Hollywood war stories like Saving Private Ryan and Black Hawk Down promulgate the notion that contemporary soldiers fight not for cause and country but simply for the survival of themselves and their buddies. I can report that that is emphatically untrue. America's soldiers are quite conscious of the titanic clash of moral universes that lies behind today's U.S. venture into the Middle East. Most of them are not only aware of the historical importance of this fight, but quite proud of their role in it, and broadly motivated by high principles extending far beyond self preservation.
Gregory Kolodciejczky was a New York City fireman. When the Twin Towers went down, 14 men from his stationhouse were killed, and Kolodciejczky decided to help make sure the events of that day would never be replayed in his country. So at age 32 he chucked everything and started a new career as a paratrooper. He believes that by fighting in Iraq he is honoring the memory of his dead friends, and helping protect Americans from future acts of terror.
I know numerous soldiers who put aside wellpaying jobs, family life, graduate school, and comfortable careers after concluding, in the wake of September 11, that their country needed their military service. U.S. fighters in Iraq placed NYPD stickers on their trucks, drew pictures of the World Trade Center on bombs, and named one of our staging grounds in the Kuwaiti desert Camp 93--in honor of Flight 93, where 9/11 passengers fought back against their hijackers. The evening before the 82nd Airborne's nastiest battle this spring, one soldier duct-taped an "I Love NY"T-shirt to the wall of the building where the assault was being planned, just to remind himself what he was doing in that distant and forsaken country.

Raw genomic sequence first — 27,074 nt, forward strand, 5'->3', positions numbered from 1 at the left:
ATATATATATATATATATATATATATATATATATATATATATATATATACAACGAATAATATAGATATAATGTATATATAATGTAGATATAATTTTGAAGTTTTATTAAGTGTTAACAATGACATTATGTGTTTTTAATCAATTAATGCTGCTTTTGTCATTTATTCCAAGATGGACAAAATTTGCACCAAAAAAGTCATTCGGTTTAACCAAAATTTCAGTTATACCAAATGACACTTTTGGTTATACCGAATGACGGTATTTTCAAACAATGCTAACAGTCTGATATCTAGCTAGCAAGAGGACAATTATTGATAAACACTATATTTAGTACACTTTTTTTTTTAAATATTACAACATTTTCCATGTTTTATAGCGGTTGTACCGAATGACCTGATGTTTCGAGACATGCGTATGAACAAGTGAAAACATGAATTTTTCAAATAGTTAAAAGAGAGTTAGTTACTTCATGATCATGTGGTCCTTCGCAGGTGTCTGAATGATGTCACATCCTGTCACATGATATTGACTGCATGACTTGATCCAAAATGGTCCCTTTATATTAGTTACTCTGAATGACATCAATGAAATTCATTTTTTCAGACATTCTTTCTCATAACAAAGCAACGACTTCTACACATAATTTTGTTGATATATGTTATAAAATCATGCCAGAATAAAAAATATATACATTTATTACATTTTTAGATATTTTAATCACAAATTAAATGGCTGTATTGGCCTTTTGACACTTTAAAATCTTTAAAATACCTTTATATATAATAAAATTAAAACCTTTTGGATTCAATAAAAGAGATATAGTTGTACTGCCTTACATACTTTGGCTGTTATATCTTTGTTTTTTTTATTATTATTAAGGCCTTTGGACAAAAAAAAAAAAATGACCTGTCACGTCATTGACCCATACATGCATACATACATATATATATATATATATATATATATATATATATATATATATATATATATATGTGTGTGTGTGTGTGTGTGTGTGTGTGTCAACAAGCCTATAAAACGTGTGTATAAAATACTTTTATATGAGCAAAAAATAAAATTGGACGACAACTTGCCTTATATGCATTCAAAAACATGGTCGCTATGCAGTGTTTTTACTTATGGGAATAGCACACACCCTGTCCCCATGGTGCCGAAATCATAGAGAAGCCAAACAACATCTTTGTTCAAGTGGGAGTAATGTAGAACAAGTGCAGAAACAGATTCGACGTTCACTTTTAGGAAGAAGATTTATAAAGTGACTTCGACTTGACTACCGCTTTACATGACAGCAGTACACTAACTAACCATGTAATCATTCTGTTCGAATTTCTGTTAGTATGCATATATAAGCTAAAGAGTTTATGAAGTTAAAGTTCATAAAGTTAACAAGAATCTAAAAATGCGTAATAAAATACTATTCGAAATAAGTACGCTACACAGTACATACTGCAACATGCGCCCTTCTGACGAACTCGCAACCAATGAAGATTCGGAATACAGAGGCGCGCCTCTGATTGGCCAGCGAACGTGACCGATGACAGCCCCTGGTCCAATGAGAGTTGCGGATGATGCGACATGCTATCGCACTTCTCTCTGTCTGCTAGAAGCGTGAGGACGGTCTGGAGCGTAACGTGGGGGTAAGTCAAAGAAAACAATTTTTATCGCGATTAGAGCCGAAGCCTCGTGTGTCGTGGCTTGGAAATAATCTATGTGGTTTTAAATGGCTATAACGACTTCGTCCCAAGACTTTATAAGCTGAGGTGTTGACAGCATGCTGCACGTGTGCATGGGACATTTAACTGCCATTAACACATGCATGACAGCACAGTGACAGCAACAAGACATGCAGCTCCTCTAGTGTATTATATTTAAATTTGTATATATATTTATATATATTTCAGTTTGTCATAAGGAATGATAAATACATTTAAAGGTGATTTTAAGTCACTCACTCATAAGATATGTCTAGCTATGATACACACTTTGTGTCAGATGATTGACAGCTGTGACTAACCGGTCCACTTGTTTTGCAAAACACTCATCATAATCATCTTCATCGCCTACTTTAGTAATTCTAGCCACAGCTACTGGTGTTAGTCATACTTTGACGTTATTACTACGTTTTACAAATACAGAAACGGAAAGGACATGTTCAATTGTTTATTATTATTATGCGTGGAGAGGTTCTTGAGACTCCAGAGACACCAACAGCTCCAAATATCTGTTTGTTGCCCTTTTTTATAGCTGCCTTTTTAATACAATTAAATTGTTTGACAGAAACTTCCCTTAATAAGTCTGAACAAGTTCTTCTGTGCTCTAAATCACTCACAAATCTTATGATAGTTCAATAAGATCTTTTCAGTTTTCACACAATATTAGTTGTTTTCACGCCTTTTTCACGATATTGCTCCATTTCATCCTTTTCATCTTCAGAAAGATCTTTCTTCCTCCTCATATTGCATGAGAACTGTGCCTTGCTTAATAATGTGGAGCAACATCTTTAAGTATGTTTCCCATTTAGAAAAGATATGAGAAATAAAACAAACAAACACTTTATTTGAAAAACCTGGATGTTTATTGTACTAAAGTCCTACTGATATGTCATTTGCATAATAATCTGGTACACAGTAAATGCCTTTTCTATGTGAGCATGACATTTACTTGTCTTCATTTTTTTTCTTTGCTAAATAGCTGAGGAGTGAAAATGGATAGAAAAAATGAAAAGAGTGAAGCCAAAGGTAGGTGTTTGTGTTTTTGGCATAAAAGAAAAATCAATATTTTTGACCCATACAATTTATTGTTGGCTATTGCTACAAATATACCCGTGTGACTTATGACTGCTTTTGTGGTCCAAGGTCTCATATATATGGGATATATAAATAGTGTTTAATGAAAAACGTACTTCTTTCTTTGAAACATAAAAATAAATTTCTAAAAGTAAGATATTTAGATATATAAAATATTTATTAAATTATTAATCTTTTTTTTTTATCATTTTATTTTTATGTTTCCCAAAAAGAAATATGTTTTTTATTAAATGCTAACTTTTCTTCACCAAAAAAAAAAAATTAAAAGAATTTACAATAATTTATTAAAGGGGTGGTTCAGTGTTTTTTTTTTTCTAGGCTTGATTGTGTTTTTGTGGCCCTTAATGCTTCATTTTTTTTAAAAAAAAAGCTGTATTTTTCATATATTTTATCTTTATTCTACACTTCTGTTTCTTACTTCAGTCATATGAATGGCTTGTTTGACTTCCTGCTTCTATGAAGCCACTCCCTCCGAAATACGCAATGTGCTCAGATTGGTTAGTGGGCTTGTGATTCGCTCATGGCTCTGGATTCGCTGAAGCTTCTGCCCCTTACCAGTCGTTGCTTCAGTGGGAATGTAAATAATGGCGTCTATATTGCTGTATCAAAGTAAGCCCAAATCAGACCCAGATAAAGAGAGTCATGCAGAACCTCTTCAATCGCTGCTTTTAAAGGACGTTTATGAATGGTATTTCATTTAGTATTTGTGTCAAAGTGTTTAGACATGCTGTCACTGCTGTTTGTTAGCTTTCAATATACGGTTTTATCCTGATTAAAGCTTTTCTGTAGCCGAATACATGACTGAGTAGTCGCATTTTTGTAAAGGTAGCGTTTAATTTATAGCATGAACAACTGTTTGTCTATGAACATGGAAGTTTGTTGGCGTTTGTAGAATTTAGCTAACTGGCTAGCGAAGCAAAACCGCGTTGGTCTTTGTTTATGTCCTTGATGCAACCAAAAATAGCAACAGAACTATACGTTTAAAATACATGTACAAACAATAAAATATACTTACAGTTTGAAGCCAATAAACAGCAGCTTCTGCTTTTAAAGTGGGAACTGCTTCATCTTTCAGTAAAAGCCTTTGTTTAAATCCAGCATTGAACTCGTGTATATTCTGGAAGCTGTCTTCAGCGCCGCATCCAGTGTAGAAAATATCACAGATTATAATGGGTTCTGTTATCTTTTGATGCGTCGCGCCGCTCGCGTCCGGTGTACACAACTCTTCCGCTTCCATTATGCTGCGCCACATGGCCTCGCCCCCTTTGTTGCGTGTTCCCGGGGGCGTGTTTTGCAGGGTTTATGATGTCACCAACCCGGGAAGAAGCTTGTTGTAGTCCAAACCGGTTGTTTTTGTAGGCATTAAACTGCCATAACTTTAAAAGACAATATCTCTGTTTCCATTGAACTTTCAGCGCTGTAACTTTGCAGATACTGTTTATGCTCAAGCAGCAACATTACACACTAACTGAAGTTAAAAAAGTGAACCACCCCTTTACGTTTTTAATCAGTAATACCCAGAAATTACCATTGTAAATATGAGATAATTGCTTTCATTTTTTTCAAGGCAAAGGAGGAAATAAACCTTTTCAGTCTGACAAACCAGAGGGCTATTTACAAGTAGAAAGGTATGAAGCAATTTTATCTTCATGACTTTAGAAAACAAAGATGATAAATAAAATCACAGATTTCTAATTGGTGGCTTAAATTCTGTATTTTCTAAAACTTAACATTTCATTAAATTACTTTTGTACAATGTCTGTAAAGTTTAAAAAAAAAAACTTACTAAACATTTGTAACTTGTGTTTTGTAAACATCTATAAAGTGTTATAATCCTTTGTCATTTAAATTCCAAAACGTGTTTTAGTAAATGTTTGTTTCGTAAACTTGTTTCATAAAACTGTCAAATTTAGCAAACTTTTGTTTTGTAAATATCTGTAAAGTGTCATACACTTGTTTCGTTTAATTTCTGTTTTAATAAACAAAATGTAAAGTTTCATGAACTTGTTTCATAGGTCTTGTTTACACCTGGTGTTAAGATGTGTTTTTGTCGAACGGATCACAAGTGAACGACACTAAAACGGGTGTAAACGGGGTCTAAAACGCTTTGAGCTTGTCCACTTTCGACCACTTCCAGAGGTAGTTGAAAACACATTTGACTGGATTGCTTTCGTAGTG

Lieutenant Rob Gillespie strongly personifies the principled nature of many American fighters. He grew up on Long Island in a household of self-described "do-gooders and Village Voice subscribers." During his first year at the University of Southern California the earnest Gillespie was considering joining the Peace Corps when, thanks to USC's ROTC program, he began running into soldiers just back from the Balkans. He asked them what they had been doing with their lives.
The answer was that they had been stopping genocide, rape, and religious persecution of thousands of civilians.
In the course of these conversations Gillespie realized that if he really wanted to help the oppressed and miserable of our planet, he could do more as a member of the U.S. armed forces than in any other occupation. He transferred to West Point, and is now an up-and-coming cavalry officer.
Families of some of the soldiers I've reported on have shared their letters home with me, and many of these reflect the American idealism of those men and women. Lieutenant John Gibson of the 82nd's 325th Regiment wrote his mom and dad on his birthday this summer to report that "we are homesick and want to see our families and loved ones, but not at the expense of an incomplete mission. I know that a completely free and democratic Iraq may not be in place by the time that I leave, but it will be significantly under way before I am redeployed. I see things here, on a daily basis, that hurt the human heart. I see poverty, crime, terrorism, murder, and stupidity. However, I see hope in the eyes of many Iraqis, hope for a chance to govern themselves. I think they are on the cusp of a new adventure, a chance for an entire country to start over again."